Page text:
Class I device makers could get 4 extra years to comply with EU MDR

Manufacturers of certain lower-risk medical devices could soon get some breathing room to comply with […]

Manufacturers of certain lower-risk medical devices could soon get some breathing room to comply with the incoming EU Medical Device Regulation (MDR), which takes effect May 26, 2020, but a compliance delay for certain low-risk devices is far from certain.
That’s because the European Commission (EC) initiated a corrigendum in May to amend or modify some parts of the regulation. The corrigendum would potentially give some Class I devices —  including certain reusable products like surgical instruments and endoscopes —  a four-year transitional period before they are required to meet the new regulation’s standards.

The European Union’s Medical Device Coordinating Group met with medical device stakeholders Monday to discuss the state of play. The corrigendum “is on the way,” Manfred Beeres, director of communication and media relations at BVMed, the German Medical Technology Association, told MedTech Dive.

“The key issue is a transitional period that will be introduced for class l devices that are classified higher by the MDR,” Beeres wrote Monday. “In this way, the ‘hard deadline’ in May 2020 could be avoided.”
The EC initiated the draft in the spring, all member states agreed to it, and now the European Parliament has to pass the corrigendum, he said. Beeres expects a vote to happen this month.
The move to pass the corrigendum is significant because Class I devices make up 40% of all medical devices, Beeres said. If approved, it will give manufacturers of these Class I devices four more years to find a notified body (NB), which are responsible for certifying medical products under the new regulation, and fulfill compliance requirements.
Under the older EU Medical Device Directive, products regulated as Class I devices did not require NB review. The industry has been scrambling to comply ahead of the 2020 deadline but has been frequently stymied due to capacity issues related to NBs.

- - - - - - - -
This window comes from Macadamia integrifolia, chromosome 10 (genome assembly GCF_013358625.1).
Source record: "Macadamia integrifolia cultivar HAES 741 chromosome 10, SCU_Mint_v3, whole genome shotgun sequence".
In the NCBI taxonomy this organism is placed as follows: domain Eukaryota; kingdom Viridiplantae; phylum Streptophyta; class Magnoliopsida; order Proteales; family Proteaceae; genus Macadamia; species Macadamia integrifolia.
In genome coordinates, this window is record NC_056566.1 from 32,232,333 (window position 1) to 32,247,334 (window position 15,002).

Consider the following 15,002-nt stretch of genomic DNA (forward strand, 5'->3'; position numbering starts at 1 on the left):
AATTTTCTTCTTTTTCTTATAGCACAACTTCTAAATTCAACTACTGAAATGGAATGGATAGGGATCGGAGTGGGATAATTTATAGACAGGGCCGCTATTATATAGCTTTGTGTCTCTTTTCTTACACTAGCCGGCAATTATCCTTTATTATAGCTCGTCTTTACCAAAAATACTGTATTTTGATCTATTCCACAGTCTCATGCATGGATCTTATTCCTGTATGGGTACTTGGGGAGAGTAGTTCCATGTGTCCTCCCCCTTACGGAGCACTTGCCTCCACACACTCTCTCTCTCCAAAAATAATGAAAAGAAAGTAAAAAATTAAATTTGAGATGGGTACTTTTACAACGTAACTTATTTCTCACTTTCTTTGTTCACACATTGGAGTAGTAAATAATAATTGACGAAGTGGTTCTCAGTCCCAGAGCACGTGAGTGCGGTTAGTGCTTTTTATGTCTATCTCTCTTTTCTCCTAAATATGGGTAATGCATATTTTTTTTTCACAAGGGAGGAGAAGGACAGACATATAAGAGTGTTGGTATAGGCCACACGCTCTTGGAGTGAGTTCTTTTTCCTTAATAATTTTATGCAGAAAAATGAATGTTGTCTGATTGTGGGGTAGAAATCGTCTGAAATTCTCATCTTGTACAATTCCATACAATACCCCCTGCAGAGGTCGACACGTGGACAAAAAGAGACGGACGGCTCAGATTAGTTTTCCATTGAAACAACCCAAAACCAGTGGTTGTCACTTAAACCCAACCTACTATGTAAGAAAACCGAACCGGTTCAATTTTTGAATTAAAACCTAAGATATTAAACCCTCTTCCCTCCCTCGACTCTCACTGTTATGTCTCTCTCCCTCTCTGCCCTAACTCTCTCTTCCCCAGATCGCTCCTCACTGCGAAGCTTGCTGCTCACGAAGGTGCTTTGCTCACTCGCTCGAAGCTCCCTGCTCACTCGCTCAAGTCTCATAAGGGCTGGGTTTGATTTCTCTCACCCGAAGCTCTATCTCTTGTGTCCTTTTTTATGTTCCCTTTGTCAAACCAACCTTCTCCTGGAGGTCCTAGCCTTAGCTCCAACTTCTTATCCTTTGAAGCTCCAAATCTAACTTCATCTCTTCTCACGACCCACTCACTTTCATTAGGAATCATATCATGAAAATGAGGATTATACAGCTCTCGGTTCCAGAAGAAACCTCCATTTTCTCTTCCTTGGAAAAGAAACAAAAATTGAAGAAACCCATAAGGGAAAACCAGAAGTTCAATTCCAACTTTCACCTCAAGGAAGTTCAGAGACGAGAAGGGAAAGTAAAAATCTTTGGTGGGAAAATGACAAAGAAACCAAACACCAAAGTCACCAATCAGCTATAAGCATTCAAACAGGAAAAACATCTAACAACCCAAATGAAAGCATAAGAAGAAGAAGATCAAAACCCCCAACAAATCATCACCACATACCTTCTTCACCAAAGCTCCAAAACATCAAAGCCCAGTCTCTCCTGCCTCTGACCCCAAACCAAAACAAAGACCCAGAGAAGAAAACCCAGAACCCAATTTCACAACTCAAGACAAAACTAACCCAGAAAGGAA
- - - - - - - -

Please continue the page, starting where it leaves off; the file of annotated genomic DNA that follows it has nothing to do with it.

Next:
Still, the extension isn’t a done deal.
“We were told that the changes will be mostly technical,”  Françoise Schlemmer, director of Team-NB, told MedTech Dive in an email. Team-NB is the European Association of Notified Bodies active in the medical device sector.
Although Schlemmer noted there is pressure to allow Class I ‘upclassified’ products to benefit from the grace period until 2024, “It is far from being done,” she said.
“This will need agreement from both the Commission and the member states,” Schlemmer said.
Schlemmer expects the corrigendum in November, a bit later than Beeres’ estimate.
“It needs to go through the legal services of the Commission after agreement among the stakeholders,” she said. It also will need to be discussed among the Council of the European Union.
Meanwhile, the pace of designating notified bodies under the MDR has been sluggish at best. In June, Vytenis Andriukaitis, the European Commissioner for Health and Food Safety, told members of the Employment, Social Policy, Health and Consumer Affairs Council he expected around 20 notified bodies to be designated before the end of 2019.
To date, only five NBs have received that status under the MDR. They are Italy’s IMQ​​, Germany’s Dekra, TÜV Rheinland and TÜV SÜD, as well as the United Kingdom’s BSI.
“The biggest bottleneck is notified bodies,” Rebecca James, a manager with KPMG’s healthcare and life sciences practice, said. “It’s difficult from their business model perspective for them to onboard a lot of people to do the work because they’re not even designated to do the work yet.”
And the workload facing NBs is starting to pile up, James added. “They’ve got clients coming to them and asking for help getting started and they don’t have the resources to be doing all that yet.”
Original Article: (